After the beans are fermented, they’re laid out on in sun to dry for about a week. He says that some companies use smoke to dry the cocoa beans if it rains, but that affects the end flavors. So, his are dried in what are essentially large green houses, featuring large white coverings that protect the beans.
When the beans are finally ready to be sold, they are either purchased by a large cocoa processing company in the area like Cargil, or, if they’re higher quality beans, they’re sold for a premium to chocolate makers like Blumenschein with Nugali.
Blumenschein founded Nugali chocolates in 2004 with his wife Maite Lang after traveling the world as an airplane engineer and realizing that Brazil didn’t have its own quality chocolate like other countries did. His friends and family would constantly ask him to bring back chocolates from around the world, like Valrhona or Amedei, and he realized one day that he could make a quality chocolate right in his own country.
“It started as a joke,” he recalls. “But we started looking a little deeper, and it has always been a dream for us to start our own business.”
So, the couple read everything they could about chocolate, dipped into their savings, and started Nugali.
Founded in the city of Pomerode, Brazil, the chocolate company is still one of only a few brands in Brazil that manufactures bean-to-bar chocolate.
And they don’t just rely on gourmet cocoa. The company also uses natural vanilla and pure cocoa butter, and of course only all-natural ingredients.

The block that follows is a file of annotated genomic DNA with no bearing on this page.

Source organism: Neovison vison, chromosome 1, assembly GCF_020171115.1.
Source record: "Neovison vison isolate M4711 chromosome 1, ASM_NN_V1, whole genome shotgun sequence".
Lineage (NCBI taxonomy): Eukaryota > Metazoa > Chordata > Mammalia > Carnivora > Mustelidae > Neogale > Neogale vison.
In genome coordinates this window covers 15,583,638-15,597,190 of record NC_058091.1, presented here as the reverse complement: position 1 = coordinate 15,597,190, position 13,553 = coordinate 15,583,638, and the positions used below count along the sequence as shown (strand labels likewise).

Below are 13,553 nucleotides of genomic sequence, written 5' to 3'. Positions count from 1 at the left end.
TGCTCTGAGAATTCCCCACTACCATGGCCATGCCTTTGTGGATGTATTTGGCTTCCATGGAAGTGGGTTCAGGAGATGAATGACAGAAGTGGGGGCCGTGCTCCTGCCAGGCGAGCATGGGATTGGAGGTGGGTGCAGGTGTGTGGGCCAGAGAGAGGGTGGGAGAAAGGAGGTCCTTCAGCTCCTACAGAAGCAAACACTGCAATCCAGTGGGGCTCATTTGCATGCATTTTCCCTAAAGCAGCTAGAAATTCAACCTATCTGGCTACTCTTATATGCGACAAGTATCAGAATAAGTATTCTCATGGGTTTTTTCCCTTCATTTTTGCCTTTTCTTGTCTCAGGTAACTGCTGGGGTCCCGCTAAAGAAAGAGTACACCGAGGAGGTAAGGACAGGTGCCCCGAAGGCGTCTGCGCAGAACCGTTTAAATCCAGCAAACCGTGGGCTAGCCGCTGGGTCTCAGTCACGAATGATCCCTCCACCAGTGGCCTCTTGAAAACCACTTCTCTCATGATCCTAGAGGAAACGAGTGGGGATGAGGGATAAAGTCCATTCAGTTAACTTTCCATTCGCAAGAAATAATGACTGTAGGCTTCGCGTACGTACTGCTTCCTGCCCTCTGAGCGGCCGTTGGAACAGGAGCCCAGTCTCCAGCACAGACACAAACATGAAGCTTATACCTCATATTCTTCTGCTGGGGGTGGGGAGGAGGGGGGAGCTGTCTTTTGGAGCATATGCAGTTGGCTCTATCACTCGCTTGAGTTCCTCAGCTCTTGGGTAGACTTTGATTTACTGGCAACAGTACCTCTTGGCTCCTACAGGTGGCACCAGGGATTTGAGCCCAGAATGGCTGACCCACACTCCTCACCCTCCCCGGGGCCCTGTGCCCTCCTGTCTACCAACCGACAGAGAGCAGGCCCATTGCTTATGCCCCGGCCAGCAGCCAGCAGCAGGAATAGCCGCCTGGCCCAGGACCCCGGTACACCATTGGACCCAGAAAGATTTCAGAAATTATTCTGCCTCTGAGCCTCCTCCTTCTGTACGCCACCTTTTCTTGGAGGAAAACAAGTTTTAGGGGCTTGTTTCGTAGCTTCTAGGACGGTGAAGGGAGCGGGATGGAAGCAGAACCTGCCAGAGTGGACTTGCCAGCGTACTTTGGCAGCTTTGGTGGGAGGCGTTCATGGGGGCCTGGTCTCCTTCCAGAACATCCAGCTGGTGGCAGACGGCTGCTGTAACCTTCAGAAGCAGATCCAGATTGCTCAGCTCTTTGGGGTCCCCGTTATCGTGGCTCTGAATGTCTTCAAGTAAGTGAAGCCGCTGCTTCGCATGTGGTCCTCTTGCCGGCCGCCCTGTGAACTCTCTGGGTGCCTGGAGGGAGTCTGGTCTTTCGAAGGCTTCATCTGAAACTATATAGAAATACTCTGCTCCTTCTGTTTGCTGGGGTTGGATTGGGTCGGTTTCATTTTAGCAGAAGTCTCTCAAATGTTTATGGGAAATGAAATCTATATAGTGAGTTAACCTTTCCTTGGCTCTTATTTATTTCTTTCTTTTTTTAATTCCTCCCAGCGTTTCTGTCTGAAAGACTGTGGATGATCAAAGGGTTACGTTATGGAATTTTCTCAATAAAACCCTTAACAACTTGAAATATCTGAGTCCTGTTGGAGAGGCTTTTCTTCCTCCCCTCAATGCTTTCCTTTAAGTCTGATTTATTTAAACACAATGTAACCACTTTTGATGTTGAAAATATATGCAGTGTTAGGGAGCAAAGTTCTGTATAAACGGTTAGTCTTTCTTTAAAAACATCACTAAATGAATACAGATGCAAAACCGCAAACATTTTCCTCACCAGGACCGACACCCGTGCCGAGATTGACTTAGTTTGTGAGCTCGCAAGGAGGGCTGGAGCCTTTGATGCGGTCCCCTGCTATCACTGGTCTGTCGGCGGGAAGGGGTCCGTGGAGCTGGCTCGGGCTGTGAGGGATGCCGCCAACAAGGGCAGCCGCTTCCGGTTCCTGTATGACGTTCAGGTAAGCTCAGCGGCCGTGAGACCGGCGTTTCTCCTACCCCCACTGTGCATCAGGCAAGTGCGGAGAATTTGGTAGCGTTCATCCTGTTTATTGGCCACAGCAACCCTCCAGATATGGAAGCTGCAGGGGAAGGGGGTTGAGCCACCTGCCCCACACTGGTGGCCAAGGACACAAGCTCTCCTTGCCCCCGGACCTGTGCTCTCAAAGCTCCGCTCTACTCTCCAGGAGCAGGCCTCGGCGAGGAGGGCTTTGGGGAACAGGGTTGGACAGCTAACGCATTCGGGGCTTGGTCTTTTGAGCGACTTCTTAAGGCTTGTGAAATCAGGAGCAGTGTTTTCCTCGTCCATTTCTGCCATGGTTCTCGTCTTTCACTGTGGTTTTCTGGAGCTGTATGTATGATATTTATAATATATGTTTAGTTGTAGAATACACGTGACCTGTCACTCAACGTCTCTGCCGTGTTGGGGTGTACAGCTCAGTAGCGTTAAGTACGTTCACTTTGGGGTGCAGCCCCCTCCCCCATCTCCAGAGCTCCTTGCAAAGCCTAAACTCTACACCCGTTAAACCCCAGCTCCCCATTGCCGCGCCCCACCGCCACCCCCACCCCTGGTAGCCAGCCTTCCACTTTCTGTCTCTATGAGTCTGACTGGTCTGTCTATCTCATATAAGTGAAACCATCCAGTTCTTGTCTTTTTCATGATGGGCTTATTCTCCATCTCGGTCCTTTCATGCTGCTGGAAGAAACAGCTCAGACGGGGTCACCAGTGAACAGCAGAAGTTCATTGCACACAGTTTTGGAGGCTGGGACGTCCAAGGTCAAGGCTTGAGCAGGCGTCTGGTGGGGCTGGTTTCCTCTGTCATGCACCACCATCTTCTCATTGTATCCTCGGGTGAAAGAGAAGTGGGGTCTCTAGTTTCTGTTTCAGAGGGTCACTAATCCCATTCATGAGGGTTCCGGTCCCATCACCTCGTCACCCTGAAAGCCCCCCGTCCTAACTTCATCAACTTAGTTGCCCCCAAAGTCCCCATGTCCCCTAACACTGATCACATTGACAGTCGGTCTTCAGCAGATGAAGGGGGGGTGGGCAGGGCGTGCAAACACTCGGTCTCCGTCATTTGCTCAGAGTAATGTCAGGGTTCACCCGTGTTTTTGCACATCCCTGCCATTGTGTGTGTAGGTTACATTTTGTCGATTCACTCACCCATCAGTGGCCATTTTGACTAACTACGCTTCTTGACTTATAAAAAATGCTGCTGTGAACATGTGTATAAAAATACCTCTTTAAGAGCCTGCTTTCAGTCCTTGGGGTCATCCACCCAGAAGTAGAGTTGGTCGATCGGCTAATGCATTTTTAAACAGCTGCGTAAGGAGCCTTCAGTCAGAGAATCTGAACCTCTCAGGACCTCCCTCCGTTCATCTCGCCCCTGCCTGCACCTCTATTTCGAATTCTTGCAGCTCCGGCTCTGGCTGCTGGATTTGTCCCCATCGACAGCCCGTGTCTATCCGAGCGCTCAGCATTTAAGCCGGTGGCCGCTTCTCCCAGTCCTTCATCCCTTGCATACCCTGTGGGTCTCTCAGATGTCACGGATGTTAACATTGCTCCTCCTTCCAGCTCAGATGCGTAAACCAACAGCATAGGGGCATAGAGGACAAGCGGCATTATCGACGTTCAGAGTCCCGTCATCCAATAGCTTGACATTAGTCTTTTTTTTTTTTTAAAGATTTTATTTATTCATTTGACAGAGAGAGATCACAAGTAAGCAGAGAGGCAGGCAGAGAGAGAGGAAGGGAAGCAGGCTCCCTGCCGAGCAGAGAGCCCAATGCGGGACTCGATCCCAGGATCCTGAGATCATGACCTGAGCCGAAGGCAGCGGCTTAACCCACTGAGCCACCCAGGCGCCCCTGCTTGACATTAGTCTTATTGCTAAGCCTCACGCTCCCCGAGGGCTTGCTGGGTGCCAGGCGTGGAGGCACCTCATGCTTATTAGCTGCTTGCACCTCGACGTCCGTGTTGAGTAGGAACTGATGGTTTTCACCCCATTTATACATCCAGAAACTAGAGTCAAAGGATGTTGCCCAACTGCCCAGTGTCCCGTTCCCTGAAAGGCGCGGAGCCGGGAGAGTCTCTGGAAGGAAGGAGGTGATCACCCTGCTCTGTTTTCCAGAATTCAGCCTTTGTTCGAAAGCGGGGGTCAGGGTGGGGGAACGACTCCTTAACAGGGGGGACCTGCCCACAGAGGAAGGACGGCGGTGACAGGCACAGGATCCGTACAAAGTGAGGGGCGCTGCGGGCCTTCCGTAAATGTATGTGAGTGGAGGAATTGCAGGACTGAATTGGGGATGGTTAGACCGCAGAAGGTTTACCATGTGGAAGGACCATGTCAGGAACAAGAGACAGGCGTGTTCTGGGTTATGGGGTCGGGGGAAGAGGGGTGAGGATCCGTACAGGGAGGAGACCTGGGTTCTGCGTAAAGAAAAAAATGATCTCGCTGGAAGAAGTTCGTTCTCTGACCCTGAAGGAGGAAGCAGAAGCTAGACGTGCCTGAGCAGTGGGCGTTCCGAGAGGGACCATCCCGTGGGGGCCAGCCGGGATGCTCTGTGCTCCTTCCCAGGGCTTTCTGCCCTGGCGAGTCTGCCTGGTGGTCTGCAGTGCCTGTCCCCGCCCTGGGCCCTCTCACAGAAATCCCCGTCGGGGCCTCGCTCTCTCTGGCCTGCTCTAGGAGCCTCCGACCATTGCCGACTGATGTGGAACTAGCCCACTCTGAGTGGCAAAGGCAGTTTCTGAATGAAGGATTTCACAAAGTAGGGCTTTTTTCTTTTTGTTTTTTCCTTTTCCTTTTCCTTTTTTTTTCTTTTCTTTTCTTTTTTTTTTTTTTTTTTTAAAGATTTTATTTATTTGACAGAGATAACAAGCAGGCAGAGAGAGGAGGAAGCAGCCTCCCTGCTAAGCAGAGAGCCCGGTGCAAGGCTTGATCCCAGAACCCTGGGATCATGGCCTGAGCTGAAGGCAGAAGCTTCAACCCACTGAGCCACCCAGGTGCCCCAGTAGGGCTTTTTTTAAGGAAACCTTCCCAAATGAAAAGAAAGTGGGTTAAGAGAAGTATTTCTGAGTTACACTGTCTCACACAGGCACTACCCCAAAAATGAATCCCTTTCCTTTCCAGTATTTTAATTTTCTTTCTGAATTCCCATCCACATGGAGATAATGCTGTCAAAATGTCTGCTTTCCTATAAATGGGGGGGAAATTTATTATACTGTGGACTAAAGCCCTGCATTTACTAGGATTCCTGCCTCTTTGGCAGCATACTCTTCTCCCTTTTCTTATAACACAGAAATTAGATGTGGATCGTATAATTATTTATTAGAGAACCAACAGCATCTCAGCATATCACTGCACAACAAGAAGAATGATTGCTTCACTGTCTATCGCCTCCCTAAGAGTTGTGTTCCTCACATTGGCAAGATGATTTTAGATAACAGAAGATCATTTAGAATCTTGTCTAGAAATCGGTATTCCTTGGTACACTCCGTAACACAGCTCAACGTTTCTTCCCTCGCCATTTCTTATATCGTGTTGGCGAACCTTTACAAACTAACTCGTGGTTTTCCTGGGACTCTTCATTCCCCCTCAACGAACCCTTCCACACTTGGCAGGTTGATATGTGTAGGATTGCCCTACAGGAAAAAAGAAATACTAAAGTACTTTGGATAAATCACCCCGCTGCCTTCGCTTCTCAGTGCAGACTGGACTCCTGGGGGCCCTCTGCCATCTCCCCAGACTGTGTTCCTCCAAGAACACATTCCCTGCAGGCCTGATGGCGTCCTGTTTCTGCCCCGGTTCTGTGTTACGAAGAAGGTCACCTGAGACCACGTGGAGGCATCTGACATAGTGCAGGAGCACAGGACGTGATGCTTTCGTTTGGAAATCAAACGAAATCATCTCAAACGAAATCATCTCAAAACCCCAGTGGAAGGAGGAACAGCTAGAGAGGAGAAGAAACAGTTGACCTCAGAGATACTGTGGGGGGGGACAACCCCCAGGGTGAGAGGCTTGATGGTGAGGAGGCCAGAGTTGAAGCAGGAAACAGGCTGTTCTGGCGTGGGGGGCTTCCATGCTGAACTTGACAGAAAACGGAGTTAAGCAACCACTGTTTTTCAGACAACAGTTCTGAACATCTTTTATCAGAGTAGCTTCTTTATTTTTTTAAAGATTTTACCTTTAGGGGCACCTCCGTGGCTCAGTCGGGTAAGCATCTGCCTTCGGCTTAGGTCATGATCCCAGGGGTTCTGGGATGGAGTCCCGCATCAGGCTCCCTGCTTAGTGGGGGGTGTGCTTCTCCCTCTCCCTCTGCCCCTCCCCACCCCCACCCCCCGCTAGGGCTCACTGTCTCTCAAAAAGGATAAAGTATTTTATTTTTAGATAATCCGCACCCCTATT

Nugali has worked hard to create a wide selection of bars with those ingredients. Currently the company offers: Milk chocolate, dark chocolate 70 percent, white chocolate, cocoa blossom 70 percent, a nut bar, a hazelnut bar, and a sugar-free bar milk chocolate bar, and a sugar-free 70 percent cocoa bar, among others.
The sugar-free bars are sweetened with Thaumatin, a natural fruit sweetener that leaves no after tastes.
“We wanted to give it the feel of real chocolate,” Blumenschein says.
With all these premium ingredients in Nugali chocolates though, the end product does tend to be more expensive than other chocolates on the market in Brazil. But the couple knows it’s worth it.
“It is possible to make bad chocolate using good ingredients, but it’s not possible to make good chocolate unless you have good ingredients,” Blumenschein explains.
However, the higher prices does mean that Blumenschein and his team have to work hard to educate consumers on the differences between Nugali chocolate bars and other chocolates.
“The quality market is stricter, but the consumer is more loyal,” Blumenschein says. ”You also have to be extra careful not to disappoint this consumer.”
Many of Nugali’s products are dark chocolate, which has also been an up-hill battle in Brazil.
“The taste for dark chocolate has been evolving here,” Blumenschein insists. “But Europe is still a couple of years ahead of Brazil.”
And speaking of Europe, Nugali’s next step is exporting.
“We know this is tough. That there is tough competition,” he says.
The company also is planning to build a $4 million new plant, slated to open in early 2016. The factory will allow for public tours, which is just one more way for Blumenschein to educate the public about his product.
And with all the high quality ingredients he uses, they’re sure to be impressed.